Ephesians 2:4–9, ESV

So great is the love of God and the Lamb. They are love (1 John 4: 7–8). The Father loved the world, so He sent His Son to save it (Joh 3:16). The Father did not force the Son to sacrifice himself. No. The Son wanted to because of His great love (John 10:18; 15:12–13; 1 John 3:16). The Son willingly laid down His life to purchase and free people from their debt. Come and be free from your debt. Come to the eternal Son of God who laid down His life for you, and He will give you rest (Matt. 11:28).

Why I write

My words cannot even begin to glorify the brilliant light of my Lord and Savior, Jesus Christ, and His majestic gospel. But I try my best on this blog. It’s the least I can do for such a mighty Savior who has brought me out of the miserable, dark life I lived in before.

Because I want my magnificent savior to be glorified, and I want to share “solid food and not milk” (Heb. 5:12; 1 Cor. 3:2) with my brothers and sisters in Christ, I write Bible devotions and articles that cover a wide range of Christian topics, including biblical history, theology, and apologetics, all in a devotional format like this article, all centered around Christ. I try to make the gospel my “first importance” (1 Cor. 15:3).

Why so much focus on the gospel? I yearn for revival that will glorify my Savior and save my neighbors, and there is only one way to achieve that. Perhaps you’ve noticed the subtitle to the blog: “The Word of the Cross is the Power of God.” It comes from two verses in the Bible: 

For Christ did not send me to baptize but to preach the gospel, and not with words of eloquent wisdom, lest the cross of Christ be emptied of its power. For the Word of the cross is folly to those who are perishing, but to us who are being saved it is the power of God.

1 Corinthians 1:17–18, ESV

For I am not ashamed of the gospel, for it is the power of God for salvation to everyone who believes, to the Jew first and also to the Greek.

Romans 1:16, ESV

Verses like this make it clear that the promises for revival are tied to the gospel of my Lord Jesus Christ. He even said in one His parables: “If they do not hear Moses and the Prophets, neither will they be convinced if someone should rise from the dead” (Luke 16:31). No miracle, regardless of how glorious it is — and they are all glorious — can revive the soul. No philosophy, no emotional testimonies, no special effects, nothing except God and His Holy Word can create new life inside of sinners who are “dead in trespasses and sins” (Eph. 2:1). People can see miracles all the time and still have hearts of stone like the Israelites did when they wandered through the wilderness for 40 years with signs and wonders on all sides, surrounded by mana from heaven (Heb. 3:15–19). Physical miracles cannot convert the soul; a spiritual miracle has to take place. And that spiritual miracle is so mighty that Paul compares it to the creation of the universe (2 Cor. 4:6).

There is extraordinary power in the Word. When the devil came to tempt Jesus in the wilderness, he twisted Scripture in an attempt to deceive Him, but Jesus was prepared and used Scripture to defend Himself (Matt. 4:1–11). In the Acts of the Apostles, when the Apostles were preaching about the risen Lord, they were frequently citing the Old Testament. They believed in the authority and power of the Word. It was their spiritual sword which they wielded in their fight against the spiritual forces of evil (Eph. 6:12), a living and active sword, “sharper than any two-edged sword, piercing to the division of soul and of spirit, of joints and of marrow, and discerning the thoughts and intentions of the heart” (Heb. 4:12). And they have passed this sword onto us. They wrote the books of the New Testament so that we would believe in Jesus Christ, receive eternal life, and be certain about the truth (1 John 5:13; John 20:30–31; Luke 1:3–4). The entire Bible was written for the church (Rom. 15:4; 1 Pet. 1:10–12). We have to use it. We cannot live on bread alone, but by every word that comes from the mouth of God (Matt. 4:4).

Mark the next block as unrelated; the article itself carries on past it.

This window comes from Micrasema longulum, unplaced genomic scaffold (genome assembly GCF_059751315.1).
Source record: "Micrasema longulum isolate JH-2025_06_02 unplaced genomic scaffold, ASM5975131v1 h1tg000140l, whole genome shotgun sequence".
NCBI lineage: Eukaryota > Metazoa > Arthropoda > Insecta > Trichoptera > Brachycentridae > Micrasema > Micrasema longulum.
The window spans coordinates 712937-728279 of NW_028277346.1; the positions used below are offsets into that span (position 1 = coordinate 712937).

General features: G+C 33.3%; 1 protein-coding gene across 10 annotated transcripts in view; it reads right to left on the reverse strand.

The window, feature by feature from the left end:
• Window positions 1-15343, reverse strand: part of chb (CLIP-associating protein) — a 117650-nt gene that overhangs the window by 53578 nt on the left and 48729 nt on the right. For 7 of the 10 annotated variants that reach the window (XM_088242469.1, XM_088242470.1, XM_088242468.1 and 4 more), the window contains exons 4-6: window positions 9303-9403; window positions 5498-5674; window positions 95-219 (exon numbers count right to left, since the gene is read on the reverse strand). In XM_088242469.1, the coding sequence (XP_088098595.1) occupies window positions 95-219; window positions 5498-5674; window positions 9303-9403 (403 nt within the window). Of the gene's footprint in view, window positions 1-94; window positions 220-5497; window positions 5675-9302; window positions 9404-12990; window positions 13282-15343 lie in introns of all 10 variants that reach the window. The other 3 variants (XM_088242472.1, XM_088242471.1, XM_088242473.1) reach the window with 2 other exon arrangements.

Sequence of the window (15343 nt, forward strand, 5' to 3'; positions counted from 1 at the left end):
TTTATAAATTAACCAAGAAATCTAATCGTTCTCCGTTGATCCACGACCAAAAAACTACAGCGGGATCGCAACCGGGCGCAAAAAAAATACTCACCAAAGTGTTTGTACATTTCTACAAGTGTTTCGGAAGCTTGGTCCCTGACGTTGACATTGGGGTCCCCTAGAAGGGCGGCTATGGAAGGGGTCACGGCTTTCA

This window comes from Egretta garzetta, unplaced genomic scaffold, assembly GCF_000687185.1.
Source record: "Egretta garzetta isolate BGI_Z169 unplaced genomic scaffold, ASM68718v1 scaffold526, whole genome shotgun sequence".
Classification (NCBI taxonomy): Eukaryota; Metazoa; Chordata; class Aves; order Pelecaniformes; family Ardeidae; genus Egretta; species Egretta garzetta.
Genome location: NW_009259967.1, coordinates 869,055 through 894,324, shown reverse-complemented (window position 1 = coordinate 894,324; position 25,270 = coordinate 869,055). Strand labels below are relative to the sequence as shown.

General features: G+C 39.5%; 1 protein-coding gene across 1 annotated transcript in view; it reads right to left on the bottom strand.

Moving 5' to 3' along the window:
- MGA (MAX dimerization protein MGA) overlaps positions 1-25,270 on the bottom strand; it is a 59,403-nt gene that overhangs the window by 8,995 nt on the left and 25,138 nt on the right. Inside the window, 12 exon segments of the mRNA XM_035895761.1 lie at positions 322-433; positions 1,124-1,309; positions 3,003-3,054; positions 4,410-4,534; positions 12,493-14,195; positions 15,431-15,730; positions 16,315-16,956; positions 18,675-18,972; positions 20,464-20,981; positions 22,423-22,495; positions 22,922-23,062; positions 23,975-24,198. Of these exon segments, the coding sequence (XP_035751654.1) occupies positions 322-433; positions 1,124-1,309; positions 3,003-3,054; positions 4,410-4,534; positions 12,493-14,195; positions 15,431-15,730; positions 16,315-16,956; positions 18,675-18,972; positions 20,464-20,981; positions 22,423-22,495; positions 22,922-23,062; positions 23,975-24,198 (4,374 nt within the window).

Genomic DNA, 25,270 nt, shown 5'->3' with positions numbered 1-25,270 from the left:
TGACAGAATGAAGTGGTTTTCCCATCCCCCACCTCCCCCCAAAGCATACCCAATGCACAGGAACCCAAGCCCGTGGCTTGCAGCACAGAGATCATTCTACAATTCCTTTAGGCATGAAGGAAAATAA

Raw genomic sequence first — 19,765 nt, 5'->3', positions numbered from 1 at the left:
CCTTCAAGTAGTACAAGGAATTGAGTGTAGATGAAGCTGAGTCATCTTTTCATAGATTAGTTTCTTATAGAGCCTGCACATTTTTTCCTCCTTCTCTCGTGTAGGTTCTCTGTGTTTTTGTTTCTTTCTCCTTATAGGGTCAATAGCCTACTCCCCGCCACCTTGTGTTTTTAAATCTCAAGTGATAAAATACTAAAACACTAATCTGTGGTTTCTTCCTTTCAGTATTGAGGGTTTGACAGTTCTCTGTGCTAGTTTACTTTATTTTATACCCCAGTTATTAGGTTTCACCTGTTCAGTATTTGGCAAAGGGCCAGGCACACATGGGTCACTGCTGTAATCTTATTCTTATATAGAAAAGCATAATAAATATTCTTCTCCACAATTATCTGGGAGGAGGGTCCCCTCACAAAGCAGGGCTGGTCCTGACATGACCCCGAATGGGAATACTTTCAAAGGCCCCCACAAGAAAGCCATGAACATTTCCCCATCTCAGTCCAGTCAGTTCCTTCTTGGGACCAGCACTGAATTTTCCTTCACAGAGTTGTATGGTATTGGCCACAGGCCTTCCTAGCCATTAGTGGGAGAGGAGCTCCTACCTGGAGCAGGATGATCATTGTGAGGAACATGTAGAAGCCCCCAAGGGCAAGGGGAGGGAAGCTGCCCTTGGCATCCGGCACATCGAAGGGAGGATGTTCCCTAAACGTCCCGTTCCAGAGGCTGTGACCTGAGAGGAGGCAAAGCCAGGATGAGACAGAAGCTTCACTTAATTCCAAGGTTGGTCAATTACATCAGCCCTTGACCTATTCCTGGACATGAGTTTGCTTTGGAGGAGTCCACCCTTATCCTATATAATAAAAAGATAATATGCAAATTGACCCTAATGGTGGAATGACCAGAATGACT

Nothing except His Holy Word can restore this crumbling world and revive its citizens. I want people to thrive, love, and flourish. I want God to be glorified. So I write. Thank you for reading.

More Verses about the Word/Gospel

For since, in the wisdom of God, the world did not know God through wisdom, it pleased God through the folly of what we preach to save those who believe. For Jews demand signs and Greeks seek wisdom, but we preach Christ crucified, a stumbling block to Jews and folly to Gentiles, but to those who are called, both Jews and Greeks, Christ the power of God and the wisdom of God.

1 Corinthians 1:21–24, ESV

For “everyone who calls on the name of the Lord will be saved.” How then will they call on him in whom they have not believed? And how are they to believe in him of whom they have never heard? And how are they to hear without someone preaching? And how are they to preach unless they are sent? As it is written, “How beautiful are the feet of those who preach the good news!” But they have not all obeyed the gospel. For Isaiah says, “Lord, who has believed what he has heard from us?” So faith comes from hearing, and hearing through the Word of Christ.

Romans 10:13–17, ESV

All Scripture is breathed out by God and profitable for teaching, for reproof, for correction, and for training in righteousness, that the man of God may be complete, equipped for every good work.

2 Timothy 3:16–17, ESV

For as the rain and the snow come down from heaven and do not return there but water the earth, making it bring forth and sprout, giving seed to the sower and bread to the eater, so shall my Word be that goes out from my mouth; it shall not return to me empty, but it shall accomplish that which I purpose, and shall succeed in the thing for which I sent it.

Isaiah 55:10–11, ESV

And there are even more. I recommend exploring this marvelous topic in depth.

Bible Copyright Notice

Unless otherwise indicated, all Scripture quotations in English are from the ESV.

“ESV,” the “English Standard Version,” the “Global Study Bible,” and the ESV logo are registered trademarks of Crossway, registered in the United States of America. Use of any of these trademarks requires the prior permission of Crossway.

Thank You

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Remember, God is love (1 John 4:16). So, rejoice in the Lord, always (Phil. 4:4).
All glory to God alone. Grace and peace to you. Amen.
Sincerely, Tom-Roger Mittag.